In January the fashion world was shaken by the news that Alexandra Shulman is leaving British Vogue after having held the position of Editor in Chief for more than 25 years. Me too. I didn’t know her very well, but I had the chance to catch a glimpse of her last year at a panel talk at my campus.
Since I’ve been into fashion I made my own prejudice about Editors in Chief and so did I about her. I always imagined her as a powerful woman, probably the most hated one at British Vogue. Like many young girls I read and watched ‘The Devil Wears Prada’, which btw submits a wrong image about the fashion industry, and I always visualised Anna and Alexandra to be emotionless, inside dead otherwise how would they be good at their job, right? I can tell you that none of it was the case. I recall her appearance and voice when she answered student’s questions and it was rather calm, but at the same time, one was aware of her reputation. I valued her for her expert’s insight and I still do. It hit me like a rock when I heard the news, actually, it was during my work placement at the Evening Standard Magazine. At that time I played observer and believe me there is nothing more gossipy in the world than hearing one publication tattling about the other.
It didn’t take long until the debate was on heat; Who’s going to succeed her and what will happen to the publication after she stepped down. Speculations began with Katie Grand, who not only launched LOVE magazine but also managed to have great celebrity connections, which in return led to Beth Ditto, Cara Delevingne, Miley Cyrus, Kate Moss ending up on the cover. Other hot candidates for this precious position were long-time Deputy Editor Emily Sheffield and Financial Times Fashion Editor Jo Ellison. However none of them made it, but no one expected him: Edward Enninful, a black male of Ghanian roots and Fashion and Creative Director behind W Magazine to take over Shulman’s role.
Who is Edward Enninful?
Born in Ghana raised in West London, precisely Ladbroke Grove, he came in touch with the glitzy fashion ground at a very young age. He was only 16 when he was discovered by Simon Foxton, former i-D fashion stylist, who spotted the stylish young men on the London Underground when he asked him to model for a photo shoot. This set things rolling and he came to model besides his law study at Goldsmith and assisted on photo shoots too. Only two years later, at 18, he was asked to take over Alex’s White position as fashion director of i-D. He slowly climbed the career ladder, became Contributing Editor in 1998 at Italian Vogue and American Vogue and was finally appointed as Fashion and Creative Director for W Magazine in 2011.
What the fashion echelon liked about him was his different approach to styling and shoots, as he always played high and never backed away from political, racial and cultural issues in his work. Although Enninful never went toe-to-toe with anyone about it, he made his point clear through his shoots. A perfect example for this is the successful ‘Black Issue‘ that he produced with Steven Meisel for Italian Vogue in 2010 to celebrate the beautiful black women in the world. It wasn’t a secret that the fashion industry was lacking in diversity on catwalks, but it was shocking to see a lot of whitewashing happening in the fashion media. As for this, the ‘Black Issue’ was an eye-opener for many of us. Some publications like Vogue Taiwan and Vogue India have improved their diversity gains in 2016, others like British Vogue are still struggling. I once tried to count how often Kate Moss had been on the cover, but I stopped at 36.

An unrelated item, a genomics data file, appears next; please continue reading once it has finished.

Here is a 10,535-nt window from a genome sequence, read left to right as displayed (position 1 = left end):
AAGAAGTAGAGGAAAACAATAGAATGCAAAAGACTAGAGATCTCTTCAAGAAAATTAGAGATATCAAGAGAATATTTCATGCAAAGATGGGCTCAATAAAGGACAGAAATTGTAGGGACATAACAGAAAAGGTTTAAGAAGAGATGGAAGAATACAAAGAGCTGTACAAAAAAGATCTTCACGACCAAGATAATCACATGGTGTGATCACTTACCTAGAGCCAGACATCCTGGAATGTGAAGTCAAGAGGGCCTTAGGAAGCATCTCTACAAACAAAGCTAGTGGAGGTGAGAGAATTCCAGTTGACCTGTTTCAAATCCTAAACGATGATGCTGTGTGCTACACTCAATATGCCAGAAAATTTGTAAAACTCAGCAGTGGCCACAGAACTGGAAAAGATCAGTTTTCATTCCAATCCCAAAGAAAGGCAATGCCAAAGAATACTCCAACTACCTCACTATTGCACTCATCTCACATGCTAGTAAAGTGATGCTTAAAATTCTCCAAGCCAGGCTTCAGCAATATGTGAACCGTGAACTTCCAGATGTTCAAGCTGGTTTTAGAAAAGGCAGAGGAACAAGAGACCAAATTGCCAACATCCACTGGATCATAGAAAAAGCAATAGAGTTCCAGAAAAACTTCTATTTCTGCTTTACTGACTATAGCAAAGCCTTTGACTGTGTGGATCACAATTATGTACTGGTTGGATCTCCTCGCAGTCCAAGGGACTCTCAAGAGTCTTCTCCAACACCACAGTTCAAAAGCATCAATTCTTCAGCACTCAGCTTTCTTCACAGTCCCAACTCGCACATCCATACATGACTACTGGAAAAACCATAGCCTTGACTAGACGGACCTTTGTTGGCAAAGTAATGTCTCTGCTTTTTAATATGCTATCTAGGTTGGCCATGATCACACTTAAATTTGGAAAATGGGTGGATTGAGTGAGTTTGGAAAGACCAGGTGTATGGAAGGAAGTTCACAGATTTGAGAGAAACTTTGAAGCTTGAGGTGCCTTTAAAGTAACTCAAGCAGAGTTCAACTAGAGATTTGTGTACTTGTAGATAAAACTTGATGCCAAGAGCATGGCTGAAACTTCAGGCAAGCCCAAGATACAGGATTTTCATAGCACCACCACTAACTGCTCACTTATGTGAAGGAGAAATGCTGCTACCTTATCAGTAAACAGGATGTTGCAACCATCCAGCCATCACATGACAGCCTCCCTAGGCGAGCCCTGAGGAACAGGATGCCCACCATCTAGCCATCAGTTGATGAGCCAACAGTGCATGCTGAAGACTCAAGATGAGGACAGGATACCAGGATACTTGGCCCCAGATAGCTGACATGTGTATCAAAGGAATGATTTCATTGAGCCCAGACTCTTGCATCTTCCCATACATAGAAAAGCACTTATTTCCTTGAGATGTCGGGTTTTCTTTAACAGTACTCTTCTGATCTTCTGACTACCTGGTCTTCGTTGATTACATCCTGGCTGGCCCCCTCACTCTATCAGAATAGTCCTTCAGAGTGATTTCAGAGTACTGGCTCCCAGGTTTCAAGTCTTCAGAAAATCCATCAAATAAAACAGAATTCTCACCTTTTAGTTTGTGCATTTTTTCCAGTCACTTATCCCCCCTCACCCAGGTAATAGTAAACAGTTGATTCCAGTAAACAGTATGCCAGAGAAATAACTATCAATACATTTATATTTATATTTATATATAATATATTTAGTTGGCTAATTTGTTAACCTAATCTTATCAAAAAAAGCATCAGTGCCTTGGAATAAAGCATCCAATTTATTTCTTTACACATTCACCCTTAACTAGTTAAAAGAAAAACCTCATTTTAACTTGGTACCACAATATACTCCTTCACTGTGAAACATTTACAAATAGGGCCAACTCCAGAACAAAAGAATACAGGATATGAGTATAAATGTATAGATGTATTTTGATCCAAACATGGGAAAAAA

The Arch of Minority and Equality
Enninful is gay, black and an immigrant, which makes him a golden boy for such a powerful position. Not only being the first male Editor in Chief at Vogue ever, but also a representer of minority and equality issues makes him stand out and rank above his competitors, one of the many benefits that catapulted him to the crown.
Besides that, he’s highly valued in the fashion industry for his networking skills. Indeed, Enninful is often seen cheek to cheek with the creme de lá creme of the fashion industry, he’s BFF with Rihanna, Naomi Campbell and Kate Moss and he’s on point when it comes to interacting online and on social platforms. Who could compete with a man, who’s talented, provocative and a forward thinking creative? Not many. Known as a socialiser, but also for being outspoken, he pushes racial equality to its boundaries. Furthermore, it makes him the perfect candidate to take on the whitewashing problem at British Vogue.
With Shulman having a background as a features writer, British Vogue went down a different route for 25 years. Not that’s something bad but I believe we will see a contrast with Enninful, who brings a visual and trained eye to the publication. It could even mean that British Vogue is likely to see a shift in the targeted audience, more towards younger adults, but at the same time, it could reflect more of London’s cultural diversity.
He is supposed to take his new position on August 1st this year and I’m counting down the days. This change is something that the fashion industry urgently needed urgently, especially when thinking of Brexit and political issues in and outside London. I’m curious and it’s something that remains to be seen, but I guess he will probably shake things up a bit at Vogue House.